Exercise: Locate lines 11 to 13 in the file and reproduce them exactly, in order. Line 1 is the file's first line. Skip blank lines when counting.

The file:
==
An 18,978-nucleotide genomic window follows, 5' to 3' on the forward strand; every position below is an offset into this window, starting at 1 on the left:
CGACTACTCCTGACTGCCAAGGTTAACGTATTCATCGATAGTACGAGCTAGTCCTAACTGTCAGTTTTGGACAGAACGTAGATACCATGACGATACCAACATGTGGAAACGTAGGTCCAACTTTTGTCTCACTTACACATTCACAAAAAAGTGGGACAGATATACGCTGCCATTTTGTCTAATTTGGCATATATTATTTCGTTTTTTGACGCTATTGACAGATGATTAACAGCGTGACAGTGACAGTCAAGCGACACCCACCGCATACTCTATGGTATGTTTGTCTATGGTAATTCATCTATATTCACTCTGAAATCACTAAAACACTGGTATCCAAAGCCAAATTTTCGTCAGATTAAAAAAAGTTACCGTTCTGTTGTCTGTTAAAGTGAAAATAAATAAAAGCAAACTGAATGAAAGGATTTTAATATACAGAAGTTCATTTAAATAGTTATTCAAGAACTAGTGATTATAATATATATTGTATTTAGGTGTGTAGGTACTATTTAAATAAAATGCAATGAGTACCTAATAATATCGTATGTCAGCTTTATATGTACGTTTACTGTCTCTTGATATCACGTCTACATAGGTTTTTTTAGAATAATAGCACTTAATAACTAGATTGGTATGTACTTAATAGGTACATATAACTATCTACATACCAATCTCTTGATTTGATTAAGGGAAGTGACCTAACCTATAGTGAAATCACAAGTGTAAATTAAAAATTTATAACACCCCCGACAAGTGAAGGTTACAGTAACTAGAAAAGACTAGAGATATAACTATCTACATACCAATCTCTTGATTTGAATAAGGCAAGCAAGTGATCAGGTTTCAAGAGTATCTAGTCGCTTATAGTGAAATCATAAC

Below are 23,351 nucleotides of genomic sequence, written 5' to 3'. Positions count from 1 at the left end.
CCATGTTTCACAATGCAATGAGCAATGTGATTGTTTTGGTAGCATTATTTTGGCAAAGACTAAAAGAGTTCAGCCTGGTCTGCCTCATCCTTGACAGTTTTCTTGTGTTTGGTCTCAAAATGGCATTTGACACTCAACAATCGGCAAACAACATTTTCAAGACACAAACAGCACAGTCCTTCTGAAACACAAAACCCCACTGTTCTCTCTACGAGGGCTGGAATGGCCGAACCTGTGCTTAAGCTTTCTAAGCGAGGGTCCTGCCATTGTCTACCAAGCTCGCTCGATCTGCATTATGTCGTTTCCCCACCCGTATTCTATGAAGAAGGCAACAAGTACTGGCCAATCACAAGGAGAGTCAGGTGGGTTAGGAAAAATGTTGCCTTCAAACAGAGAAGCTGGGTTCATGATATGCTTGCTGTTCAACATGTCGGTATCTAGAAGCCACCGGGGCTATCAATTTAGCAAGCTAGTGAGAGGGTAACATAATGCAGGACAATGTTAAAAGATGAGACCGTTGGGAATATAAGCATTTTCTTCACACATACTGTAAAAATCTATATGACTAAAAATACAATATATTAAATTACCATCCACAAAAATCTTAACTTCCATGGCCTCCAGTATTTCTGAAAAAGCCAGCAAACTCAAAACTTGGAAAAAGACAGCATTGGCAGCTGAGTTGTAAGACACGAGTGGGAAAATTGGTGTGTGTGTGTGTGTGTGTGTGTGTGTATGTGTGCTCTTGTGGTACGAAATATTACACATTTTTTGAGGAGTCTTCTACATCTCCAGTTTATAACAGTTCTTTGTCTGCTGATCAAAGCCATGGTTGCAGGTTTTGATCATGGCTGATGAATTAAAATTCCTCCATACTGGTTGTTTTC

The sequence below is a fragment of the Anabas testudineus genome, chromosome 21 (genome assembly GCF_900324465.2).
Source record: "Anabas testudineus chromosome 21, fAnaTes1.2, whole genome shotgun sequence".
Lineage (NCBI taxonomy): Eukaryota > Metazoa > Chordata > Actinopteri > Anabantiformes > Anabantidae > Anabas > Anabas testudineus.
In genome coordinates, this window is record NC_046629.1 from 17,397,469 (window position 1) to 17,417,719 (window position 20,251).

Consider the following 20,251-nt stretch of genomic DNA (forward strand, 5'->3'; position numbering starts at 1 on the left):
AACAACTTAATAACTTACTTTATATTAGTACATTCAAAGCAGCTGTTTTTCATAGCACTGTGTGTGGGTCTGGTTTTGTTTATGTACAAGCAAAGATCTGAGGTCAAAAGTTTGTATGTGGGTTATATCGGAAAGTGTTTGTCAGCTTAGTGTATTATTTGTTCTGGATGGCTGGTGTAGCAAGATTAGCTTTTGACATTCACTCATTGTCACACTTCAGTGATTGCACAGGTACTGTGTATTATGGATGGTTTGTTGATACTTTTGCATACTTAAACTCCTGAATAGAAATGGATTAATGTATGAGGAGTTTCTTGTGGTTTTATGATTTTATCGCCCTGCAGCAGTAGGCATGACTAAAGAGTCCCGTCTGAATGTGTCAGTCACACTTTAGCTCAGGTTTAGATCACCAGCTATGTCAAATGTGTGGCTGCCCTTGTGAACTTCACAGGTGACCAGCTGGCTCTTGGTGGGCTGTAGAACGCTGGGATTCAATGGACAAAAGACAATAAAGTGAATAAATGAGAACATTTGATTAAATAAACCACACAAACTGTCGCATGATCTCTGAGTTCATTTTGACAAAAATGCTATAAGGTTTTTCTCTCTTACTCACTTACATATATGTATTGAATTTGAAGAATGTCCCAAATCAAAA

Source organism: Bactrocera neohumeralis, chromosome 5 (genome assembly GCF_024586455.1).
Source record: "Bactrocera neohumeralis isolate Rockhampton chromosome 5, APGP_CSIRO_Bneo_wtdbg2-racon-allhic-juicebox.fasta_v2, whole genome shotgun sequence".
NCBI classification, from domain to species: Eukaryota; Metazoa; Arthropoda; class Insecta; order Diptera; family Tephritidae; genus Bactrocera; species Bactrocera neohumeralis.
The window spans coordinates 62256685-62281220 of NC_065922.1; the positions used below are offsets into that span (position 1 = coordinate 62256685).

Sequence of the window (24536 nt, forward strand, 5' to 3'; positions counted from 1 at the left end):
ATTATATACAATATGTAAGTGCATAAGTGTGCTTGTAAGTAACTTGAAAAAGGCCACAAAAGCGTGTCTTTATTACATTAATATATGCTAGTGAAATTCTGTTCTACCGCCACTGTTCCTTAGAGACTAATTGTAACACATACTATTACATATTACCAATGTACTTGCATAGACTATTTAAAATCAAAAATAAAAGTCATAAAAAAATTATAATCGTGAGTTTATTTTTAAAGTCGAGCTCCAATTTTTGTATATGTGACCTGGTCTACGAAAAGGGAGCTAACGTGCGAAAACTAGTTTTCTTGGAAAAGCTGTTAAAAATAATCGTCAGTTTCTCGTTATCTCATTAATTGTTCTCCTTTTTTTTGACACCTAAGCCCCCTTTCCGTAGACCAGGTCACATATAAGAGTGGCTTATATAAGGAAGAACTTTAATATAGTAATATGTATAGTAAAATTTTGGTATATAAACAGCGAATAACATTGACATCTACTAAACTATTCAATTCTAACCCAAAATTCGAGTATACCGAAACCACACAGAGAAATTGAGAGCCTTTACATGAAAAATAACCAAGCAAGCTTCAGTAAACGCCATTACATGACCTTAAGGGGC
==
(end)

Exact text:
Source organism: Bactrocera neohumeralis, chromosome 5 (genome assembly GCF_024586455.1).
Source record: "Bactrocera neohumeralis isolate Rockhampton chromosome 5, APGP_CSIRO_Bneo_wtdbg2-racon-allhic-juicebox.fasta_v2, whole genome shotgun sequence".
NCBI classification, from domain to species: Eukaryota; Metazoa; Arthropoda; class Insecta; order Diptera; family Tephritidae; genus Bactrocera; species Bactrocera neohumeralis.